Know Your Neighbor Comes to IJC

On November 8, the IJC hosted an exciting event  - the launch of the Know Your Neighbor project in Brussels. More than 60 students visited our synagogue. Rabbi Brian was present and IJC members served as organizers and guides.

Know Your Neighbor started in the Netherlands, at the large Amsterdam Progressive synagogue. Like us, the Dutch synagogue is located in a largely Arab neighborhood. For security reasons, the synagogue built high walls and solid doors and required a constant police presence.  Doesn’t this sound familiar?  Some members questioned if there was a different way to feel safe in the synagogue.


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Back Together – In Person

It was a special High Holiday season. After so many months quarantined or zoomed in, we were able to be back together in person. We celebrated Sukkah and Simchat Torah in our own space - and with live music, thanks to Daniel Rozas’s joyous clarinet melodies. The entire community participated in “Dancing with the Torahs”. For me, the festive period passed in a blur. It moved from one event to the next, almost without interruption.  Amidst the hustle and bustle, Brian's sermon before Simchat Torah stood out.


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Shtisel and Us

I have been watching the Netflix series Shtisel. It’s about an ultra-orthodox family living in Jerusalem. Their sorrows and joys are welcome entertainment during a pandemic year, offering a sympathetic window to this otherwise closed-off Jewish community. It reminds me of how, on my first visit to Israel, I went to see the well-known ultra-Orthodox Mea Shearim neighbourhood but was turned away as they don’t welcome outsiders. When we later moved to Belgium, I kept my distance from the orthodox community even though it dominates official Jewish life here, particularly in Antwerp. My family became members of Beth Hillel and then later helped found the IJC. The Orthodox lived their way and we lived ours and there was no need or possibility for our paths to cross.


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Mazel Tov!

It has been a year of big changes and also some smaller ones too. At first glance, one particular change might look like a small typo. Brian no longer signs his name as a rabbinical intern. He signs as Rabbi Brian. Yes, our “student” rabbi has graduated from the Abraham Geiger Institute and become a full-fledged rabbi! The dropping of this one small word from Brian’s title is in fact a big deal for him and the IJC.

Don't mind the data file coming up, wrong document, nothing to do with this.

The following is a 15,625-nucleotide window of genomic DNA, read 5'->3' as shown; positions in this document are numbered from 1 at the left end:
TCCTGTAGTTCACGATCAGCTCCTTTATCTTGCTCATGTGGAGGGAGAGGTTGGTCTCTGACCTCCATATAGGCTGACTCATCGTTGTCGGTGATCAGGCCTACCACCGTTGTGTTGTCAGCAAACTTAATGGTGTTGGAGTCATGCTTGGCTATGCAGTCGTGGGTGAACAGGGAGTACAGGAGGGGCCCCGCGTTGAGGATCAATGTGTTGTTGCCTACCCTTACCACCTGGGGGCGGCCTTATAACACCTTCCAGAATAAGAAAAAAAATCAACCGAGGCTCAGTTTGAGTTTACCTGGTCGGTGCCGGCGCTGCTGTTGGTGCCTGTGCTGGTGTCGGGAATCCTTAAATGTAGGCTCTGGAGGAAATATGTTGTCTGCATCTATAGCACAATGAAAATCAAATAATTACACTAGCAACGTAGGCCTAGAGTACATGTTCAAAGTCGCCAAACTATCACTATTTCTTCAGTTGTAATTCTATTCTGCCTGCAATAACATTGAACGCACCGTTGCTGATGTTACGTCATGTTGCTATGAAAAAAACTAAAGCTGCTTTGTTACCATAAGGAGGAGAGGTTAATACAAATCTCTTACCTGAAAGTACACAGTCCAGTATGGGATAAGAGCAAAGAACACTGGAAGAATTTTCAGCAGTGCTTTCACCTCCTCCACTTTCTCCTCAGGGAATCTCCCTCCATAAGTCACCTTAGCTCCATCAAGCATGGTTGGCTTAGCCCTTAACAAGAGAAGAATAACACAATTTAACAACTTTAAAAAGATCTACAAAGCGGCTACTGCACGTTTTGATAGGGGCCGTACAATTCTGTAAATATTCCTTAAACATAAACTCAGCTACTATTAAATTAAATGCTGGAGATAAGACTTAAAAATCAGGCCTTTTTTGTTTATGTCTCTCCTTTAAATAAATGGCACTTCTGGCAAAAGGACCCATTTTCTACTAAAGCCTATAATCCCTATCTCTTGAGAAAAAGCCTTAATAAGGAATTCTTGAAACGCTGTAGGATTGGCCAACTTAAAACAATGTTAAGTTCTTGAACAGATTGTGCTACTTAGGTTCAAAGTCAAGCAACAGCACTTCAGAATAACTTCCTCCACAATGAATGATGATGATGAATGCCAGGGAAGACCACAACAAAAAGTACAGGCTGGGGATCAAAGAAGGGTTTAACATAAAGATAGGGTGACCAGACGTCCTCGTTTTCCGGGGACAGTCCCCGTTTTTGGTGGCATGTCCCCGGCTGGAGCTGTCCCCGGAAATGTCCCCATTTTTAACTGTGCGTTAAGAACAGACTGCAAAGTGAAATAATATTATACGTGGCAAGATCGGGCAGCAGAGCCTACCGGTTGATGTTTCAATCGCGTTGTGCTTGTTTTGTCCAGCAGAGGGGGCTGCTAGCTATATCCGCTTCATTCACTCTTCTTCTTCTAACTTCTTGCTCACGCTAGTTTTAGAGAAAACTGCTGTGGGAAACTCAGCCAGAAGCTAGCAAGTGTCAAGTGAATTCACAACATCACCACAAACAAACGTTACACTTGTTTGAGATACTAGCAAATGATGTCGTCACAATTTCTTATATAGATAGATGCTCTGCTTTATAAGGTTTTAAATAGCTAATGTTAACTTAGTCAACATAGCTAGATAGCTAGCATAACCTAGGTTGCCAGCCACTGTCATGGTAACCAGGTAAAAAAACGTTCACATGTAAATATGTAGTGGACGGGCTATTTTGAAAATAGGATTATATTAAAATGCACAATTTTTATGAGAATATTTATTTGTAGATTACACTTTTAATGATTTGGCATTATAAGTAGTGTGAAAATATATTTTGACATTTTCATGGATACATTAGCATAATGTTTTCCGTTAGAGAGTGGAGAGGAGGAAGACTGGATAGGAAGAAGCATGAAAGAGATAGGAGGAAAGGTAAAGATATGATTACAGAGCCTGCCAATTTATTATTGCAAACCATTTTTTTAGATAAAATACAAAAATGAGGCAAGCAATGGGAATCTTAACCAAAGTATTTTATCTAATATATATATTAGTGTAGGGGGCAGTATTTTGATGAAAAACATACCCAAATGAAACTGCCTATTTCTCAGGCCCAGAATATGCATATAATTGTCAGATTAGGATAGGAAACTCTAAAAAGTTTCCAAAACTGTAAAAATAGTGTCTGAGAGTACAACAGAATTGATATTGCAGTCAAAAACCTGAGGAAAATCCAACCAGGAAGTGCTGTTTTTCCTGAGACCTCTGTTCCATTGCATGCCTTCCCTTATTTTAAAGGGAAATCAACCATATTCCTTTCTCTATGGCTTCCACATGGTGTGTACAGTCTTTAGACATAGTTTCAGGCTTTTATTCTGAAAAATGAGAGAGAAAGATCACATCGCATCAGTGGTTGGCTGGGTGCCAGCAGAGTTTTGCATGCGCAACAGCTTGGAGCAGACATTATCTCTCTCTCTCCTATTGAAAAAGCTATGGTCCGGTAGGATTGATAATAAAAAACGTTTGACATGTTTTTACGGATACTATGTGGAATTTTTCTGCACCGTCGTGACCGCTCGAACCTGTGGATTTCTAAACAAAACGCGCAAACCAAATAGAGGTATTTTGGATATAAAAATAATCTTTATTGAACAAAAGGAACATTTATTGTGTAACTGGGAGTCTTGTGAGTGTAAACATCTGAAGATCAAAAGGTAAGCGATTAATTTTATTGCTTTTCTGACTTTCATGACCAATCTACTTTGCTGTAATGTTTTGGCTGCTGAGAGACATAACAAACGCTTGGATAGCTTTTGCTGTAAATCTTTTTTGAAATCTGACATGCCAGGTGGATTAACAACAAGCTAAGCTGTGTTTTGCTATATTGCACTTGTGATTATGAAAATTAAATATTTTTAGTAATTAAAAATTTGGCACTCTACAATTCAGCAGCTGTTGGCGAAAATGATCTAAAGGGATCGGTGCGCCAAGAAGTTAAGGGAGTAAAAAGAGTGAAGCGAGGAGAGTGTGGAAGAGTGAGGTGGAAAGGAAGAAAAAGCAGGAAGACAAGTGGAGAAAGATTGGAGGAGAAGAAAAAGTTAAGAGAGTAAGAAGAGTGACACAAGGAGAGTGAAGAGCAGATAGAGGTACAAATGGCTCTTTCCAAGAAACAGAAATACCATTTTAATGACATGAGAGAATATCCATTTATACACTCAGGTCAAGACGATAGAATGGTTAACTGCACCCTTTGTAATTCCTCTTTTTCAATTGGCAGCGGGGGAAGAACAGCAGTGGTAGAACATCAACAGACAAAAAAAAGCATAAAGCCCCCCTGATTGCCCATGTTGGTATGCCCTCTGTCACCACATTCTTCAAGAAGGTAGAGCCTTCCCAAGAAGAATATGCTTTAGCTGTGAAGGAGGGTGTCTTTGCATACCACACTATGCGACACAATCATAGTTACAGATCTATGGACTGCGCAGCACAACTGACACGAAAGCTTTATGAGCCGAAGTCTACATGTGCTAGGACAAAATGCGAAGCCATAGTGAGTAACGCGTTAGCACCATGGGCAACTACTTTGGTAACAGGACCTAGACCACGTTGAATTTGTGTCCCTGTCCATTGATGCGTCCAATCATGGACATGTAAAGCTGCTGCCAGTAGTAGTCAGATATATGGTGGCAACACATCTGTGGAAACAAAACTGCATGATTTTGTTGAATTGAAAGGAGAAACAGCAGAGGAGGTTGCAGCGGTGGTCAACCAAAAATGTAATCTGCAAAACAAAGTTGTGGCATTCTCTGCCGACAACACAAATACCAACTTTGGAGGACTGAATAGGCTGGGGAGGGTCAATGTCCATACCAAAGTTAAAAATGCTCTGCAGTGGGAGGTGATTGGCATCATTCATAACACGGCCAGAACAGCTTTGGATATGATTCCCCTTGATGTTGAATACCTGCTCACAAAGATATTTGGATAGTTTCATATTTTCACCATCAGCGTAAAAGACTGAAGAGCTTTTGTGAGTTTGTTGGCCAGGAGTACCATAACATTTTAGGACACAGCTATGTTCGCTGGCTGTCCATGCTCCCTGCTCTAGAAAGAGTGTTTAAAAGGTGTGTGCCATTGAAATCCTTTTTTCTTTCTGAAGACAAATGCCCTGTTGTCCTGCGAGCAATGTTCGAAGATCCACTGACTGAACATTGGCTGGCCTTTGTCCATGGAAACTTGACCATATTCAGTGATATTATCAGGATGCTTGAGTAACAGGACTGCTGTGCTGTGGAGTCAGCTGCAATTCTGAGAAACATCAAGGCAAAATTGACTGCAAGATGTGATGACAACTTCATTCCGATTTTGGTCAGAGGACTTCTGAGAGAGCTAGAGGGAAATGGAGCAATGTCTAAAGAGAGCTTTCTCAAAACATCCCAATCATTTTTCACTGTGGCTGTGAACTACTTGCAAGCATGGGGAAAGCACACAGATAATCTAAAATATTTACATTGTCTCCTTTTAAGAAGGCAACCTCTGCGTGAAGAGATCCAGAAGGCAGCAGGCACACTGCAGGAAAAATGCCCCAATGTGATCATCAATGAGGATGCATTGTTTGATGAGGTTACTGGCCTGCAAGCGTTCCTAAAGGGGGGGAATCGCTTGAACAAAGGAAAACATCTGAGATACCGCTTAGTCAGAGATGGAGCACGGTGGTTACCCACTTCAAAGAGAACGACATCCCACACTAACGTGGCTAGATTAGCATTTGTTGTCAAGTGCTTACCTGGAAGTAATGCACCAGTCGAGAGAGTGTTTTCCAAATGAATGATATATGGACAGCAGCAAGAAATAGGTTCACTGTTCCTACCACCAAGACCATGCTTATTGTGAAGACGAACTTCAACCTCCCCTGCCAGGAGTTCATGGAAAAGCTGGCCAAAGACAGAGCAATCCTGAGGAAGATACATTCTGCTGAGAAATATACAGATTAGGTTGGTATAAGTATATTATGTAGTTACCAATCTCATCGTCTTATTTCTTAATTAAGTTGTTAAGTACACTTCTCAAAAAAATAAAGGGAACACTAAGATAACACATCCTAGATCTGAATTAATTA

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March, a Month of Memory

When I returned recently to Brussels from the US, I quarantined for seven days at home waiting for negative COVID test results. It gave me an opportunity to clean cupboards and sort out papers. A pink folder caught my eye. It was marked IJC and contained all kinds of documents about IJC activities from the synagogue’s early days. The December 2002 Hanukkah party in the ISB’s cafeteria was the first IJC event, an experiment to see if we could attract more people than the usual families from Beth Hillel’s English-language Sunday School. It was snowing.


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Looking Back, Looking Forward

The IJC is approaching its Annual General Meeting on June 6. Although we will still meet virtually, via Zoom, Belgium’s accelerating vaccination rollout means that we can hope to meet in person, at the beginning of September for the High Holy Days. Fingers crossed. For those services, IJC will use a new Mahzor from the United States. Brian will lead us, and this time not as IJC’s Rabbinical Intern, but as a full-fledged, if not yet ordained Rabbi. As the IJC evolves, I have been taking stock of our community’s near two decades.


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Our Jewish Duty to Respect the Environment

We have just celebrated our annual Tu BiShivat or 'New Year of the Trees'. It’s one of the many Jewish festivals tied to nature and the seasons. Ancient Hebrews and their descendants lived long off the land.  Rachi, the famous French Rabbi, was a winemaker. In between dispensing the teachings from the Torah, he worked on his vines. Most Jews today are city dwellers and the meaning of these land-based festivals has faded.  We need to return to our roots and honor our planet, particularly since we now face the existential challenge of climate change.


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